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Unformatted text preview: B ⊆ C … BUT such an x may not exist (if A = φ ) Proving two sets are equal In general to show that X = Y we need to show two things: X ⊆ Y and Y ⊆ X Occasionally, however, the proof follows directly by logical equivalence: Example (DeMorgan’s Law): A ∪ B = A ∩ B Proof : A ∪ B = { x ∈ U x ∉ A ∪ B } = { x ∈ U ¬ ( x ∈ A ∪ B ) } = { x ∈ U ¬ ( x ∈ A ∨ x ∈ B ) } = { x ∈ U ¬ ( x ∈ A ) ∧ ¬ ( x ∈ B ) } = { x ∈ U ( x ∉ A ) ∧ ( x ∉ B ) } = { x ∈ U ( x ∈ A ) ∧ ( x ∈ B ) } = A ∩ B...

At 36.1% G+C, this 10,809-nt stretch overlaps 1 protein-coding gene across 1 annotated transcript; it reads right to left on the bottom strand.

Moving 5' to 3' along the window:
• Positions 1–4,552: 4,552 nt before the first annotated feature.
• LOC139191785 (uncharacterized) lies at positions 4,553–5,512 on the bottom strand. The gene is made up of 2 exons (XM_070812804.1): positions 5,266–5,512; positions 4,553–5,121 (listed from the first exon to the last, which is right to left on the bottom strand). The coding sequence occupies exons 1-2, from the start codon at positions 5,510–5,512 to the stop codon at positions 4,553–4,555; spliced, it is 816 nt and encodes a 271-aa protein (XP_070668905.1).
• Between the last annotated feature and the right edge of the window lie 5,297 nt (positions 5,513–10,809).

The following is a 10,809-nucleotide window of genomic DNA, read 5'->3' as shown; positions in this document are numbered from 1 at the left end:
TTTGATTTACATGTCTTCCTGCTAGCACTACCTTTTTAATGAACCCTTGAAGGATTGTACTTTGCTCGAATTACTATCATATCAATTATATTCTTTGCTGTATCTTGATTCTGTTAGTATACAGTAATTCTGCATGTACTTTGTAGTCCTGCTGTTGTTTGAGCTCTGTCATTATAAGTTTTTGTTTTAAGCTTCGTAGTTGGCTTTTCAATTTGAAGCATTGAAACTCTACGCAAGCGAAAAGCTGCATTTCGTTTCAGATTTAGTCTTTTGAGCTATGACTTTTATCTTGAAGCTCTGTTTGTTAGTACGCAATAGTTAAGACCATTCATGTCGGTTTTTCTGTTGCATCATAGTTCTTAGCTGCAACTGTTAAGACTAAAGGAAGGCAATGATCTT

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 Spring '10
 fleck
 Logic, Philosophy of mathematics, Transitive relation, Proof theory

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